Why India celebrates Holi: The legends behind the festival of color

Why India celebrates Holi: The legends behind the festival of color

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It’s the bold image of India most often seen in ad campaigns, films and music videos: People coming together from all walks of life to sing, dance and splash their friends and family with colored powder and water.
Brands such as Sony and Canon have used the vibrant festival to showcase their products. British Airways recently joined in the fun with cabin crew members celebrating in cities across India.
Even Chris Martin of the band Coldplay, though he irked some in the process, got involved in Holi traditions in the music video for “Hymn for the Weekend.”
Before you travel there to celebrate it, you’ll want the answer to these questions: What is Holi? And why do Indians celebrate it?

Hindu devotees play with color during Holi celebrations at the Banke Bihari temple in 2013 in Vrindavan, India.
Daniel Berehulak/Getty Images AsiaPac/Getty Images

The beginning of spring

Holi is a Hindu festival that marks the start of spring.
Celebrated across India, it’s an ancient festival with the first mentions of it dating all the way back to a 4th century poem.
It was even described in detail in a 7th century Sanskrit play called “Ratnavali,” written by the Indian emperor Harsha.
“Witness the beauty of the great cupid festival which excites curiosity as the townsfolk are dancing at the touch of brownish water thrown … Everything is colored yellowish red and rendered dusty by the heaps of scented powder blown all over,” wrote Harsha.

Indian students smear colored powder during an event to celebrate the Hindu festival of Holi in Kolkata in 2018.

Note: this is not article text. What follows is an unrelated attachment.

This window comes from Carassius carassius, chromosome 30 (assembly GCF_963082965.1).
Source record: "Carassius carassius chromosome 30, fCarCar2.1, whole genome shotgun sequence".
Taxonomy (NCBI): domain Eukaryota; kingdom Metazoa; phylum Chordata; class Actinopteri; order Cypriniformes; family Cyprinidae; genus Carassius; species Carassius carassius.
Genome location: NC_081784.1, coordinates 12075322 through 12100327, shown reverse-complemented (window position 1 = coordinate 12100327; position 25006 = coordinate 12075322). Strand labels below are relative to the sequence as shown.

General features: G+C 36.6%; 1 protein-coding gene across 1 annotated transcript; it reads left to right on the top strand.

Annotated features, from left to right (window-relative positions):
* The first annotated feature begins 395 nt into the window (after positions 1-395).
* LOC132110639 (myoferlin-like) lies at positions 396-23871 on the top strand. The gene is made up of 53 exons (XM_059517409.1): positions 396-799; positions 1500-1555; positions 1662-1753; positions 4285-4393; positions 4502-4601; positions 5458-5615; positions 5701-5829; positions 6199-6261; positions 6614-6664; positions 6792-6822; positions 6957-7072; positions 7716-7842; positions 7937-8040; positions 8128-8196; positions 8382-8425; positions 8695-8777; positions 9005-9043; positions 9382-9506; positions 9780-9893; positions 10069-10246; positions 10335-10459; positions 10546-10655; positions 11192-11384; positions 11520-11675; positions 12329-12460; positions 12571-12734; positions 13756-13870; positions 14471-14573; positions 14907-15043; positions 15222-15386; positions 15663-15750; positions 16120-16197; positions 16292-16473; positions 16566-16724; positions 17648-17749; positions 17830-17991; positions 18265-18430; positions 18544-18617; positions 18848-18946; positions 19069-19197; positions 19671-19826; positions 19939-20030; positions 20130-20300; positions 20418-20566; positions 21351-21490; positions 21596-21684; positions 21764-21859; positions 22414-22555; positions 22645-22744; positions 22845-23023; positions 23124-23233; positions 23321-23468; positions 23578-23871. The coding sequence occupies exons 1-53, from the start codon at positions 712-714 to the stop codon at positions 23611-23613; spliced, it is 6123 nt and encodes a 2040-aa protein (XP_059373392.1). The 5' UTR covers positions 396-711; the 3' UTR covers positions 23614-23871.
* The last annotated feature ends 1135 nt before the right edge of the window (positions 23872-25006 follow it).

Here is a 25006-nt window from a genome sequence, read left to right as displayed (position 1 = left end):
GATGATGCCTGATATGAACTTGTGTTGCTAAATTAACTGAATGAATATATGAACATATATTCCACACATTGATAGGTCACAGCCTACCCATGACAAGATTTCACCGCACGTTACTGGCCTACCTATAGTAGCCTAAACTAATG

Indian students smear colored powder during an event to celebrate the Hindu festival of Holi in Kolkata in 2018.
DIBYANGSHU SARKAR/AFP/AFP/Getty Images

How it looks today

Although a Hindu festival, Holi is celebrated by Indians across the country and is a great equalizer. Children can douse elders with water, women splash men with color and the rules of caste and creed are briefly forgotten with everyone taking part.
The evenings are spent visiting friends and family.
A national holiday, it takes place on the last full moon day of the Hindu lunisolar calendar month, which is usually March. This year’s national holiday falls on Wednesday, March 20.
The festival takes place a day earlier in the eastern states of West Bengal and Odisha. In some parts of northern Uttar Pradesh state, the festivities take place over a week.

An Indian artist dressed as Hindu god Lord Shiva takes part in a procession ahead of the Holi festival in Amritsar in 2018.

An Indian artist dressed as Hindu god Lord Shiva takes part in a procession ahead of the Holi festival in Amritsar in 2018.
NARINDER NANU/AFP/AFP/Getty Images
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